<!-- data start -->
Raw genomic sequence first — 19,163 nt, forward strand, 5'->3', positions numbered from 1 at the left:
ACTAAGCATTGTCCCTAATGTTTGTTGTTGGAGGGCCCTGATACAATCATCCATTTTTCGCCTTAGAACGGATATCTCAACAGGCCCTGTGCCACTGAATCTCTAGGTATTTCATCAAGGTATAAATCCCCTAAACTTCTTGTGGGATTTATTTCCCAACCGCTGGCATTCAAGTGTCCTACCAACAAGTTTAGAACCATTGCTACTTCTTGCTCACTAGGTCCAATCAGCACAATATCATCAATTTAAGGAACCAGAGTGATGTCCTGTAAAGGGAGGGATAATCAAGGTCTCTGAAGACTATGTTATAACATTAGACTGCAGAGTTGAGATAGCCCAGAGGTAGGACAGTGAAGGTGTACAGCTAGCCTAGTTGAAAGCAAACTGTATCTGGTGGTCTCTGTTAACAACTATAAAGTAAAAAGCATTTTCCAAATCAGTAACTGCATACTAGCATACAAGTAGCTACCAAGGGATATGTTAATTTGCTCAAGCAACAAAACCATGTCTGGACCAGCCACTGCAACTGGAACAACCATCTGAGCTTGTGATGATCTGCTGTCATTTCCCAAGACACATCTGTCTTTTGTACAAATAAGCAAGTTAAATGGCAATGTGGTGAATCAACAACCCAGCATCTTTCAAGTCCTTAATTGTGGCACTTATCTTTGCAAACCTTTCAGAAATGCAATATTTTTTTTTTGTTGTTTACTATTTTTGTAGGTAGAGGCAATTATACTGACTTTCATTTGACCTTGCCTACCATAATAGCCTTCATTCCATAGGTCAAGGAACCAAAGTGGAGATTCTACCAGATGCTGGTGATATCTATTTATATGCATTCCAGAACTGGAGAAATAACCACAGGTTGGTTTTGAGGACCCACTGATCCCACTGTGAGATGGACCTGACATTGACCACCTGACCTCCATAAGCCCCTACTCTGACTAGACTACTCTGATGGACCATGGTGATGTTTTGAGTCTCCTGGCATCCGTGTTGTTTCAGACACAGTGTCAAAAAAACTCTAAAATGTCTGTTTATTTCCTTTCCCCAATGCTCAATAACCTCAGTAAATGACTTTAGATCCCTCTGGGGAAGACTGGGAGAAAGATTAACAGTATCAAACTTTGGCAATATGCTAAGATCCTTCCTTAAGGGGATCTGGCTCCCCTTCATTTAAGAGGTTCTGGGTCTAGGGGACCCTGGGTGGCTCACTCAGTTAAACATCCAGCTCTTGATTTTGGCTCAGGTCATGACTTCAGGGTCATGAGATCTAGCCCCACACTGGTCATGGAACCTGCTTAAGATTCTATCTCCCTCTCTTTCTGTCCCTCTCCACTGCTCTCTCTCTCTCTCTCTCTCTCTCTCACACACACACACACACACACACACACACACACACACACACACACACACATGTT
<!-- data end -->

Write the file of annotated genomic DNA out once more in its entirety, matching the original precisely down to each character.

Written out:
Raw genomic sequence first — 19,163 nt, forward strand, 5'->3', positions numbered from 1 at the left:
ACTAAGCATTGTCCCTAATGTTTGTTGTTGGAGGGCCCTGATACAATCATCCATTTTTCGCCTTAGAACGGATATCTCAACAGGCCCTGTGCCACTGAATCTCTAGGTATTTCATCAAGGTATAAATCCCCTAAACTTCTTGTGGGATTTATTTCCCAACCGCTGGCATTCAAGTGTCCTACCAACAAGTTTAGAACCATTGCTACTTCTTGCTCACTAGGTCCAATCAGCACAATATCATCAATTTAAGGAACCAGAGTGATGTCCTGTAAAGGGAGGGATAATCAAGGTCTCTGAAGACTATGTTATAACATTAGACTGCAGAGTTGAGATAGCCCAGAGGTAGGACAGTGAAGGTGTACAGCTAGCCTAGTTGAAAGCAAACTGTATCTGGTGGTCTCTGTTAACAACTATAAAGTAAAAAGCATTTTCCAAATCAGTAACTGCATACTAGCATACAAGTAGCTACCAAGGGATATGTTAATTTGCTCAAGCAACAAAACCATGTCTGGACCAGCCACTGCAACTGGAACAACCATCTGAGCTTGTGATGATCTGCTGTCATTTCCCAAGACACATCTGTCTTTTGTACAAATAAGCAAGTTAAATGGCAATGTGGTGAATCAACAACCCAGCATCTTTCAAGTCCTTAATTGTGGCACTTATCTTTGCAAACCTTTCAGAAATGCAATATTTTTTTTTTGTTGTTTACTATTTTTGTAGGTAGAGGCAATTATACTGACTTTCATTTGACCTTGCCTACCATAATAGCCTTCATTCCATAGGTCAAGGAACCAAAGTGGAGATTCTACCAGATGCTGGTGATATCTATTTATATGCATTCCAGAACTGGAGAAATAACCACAGGTTGGTTTTGAGGACCCACTGATCCCACTGTGAGATGGACCTGACATTGACCACCTGACCTCCATAAGCCCCTACTCTGACTAGACTACTCTGATGGACCATGGTGATGTTTTGAGTCTCCTGGCATCCGTGTTGTTTCAGACACAGTGTCAAAAAAACTCTAAAATGTCTGTTTATTTCCTTTCCCCAATGCTCAATAACCTCAGTAAATGACTTTAGATCCCTCTGGGGAAGACTGGGAGAAAGATTAACAGTATCAAACTTTGGCAATATGCTAAGATCCTTCCTTAAGGGGATCTGGCTCCCCTTCATTTAAGAGGTTCTGGGTCTAGGGGACCCTGGGTGGCTCACTCAGTTAAACATCCAGCTCTTGATTTTGGCTCAGGTCATGACTTCAGGGTCATGAGATCTAGCCCCACACTGGTCATGGAACCTGCTTAAGATTCTATCTCCCTCTCTTTCTGTCCCTCTCCACTGCTCTCTCTCTCTCTCTCTCTCTCTCTCACACACACACACACACACACACACACACACACACACACACACACACACATGTT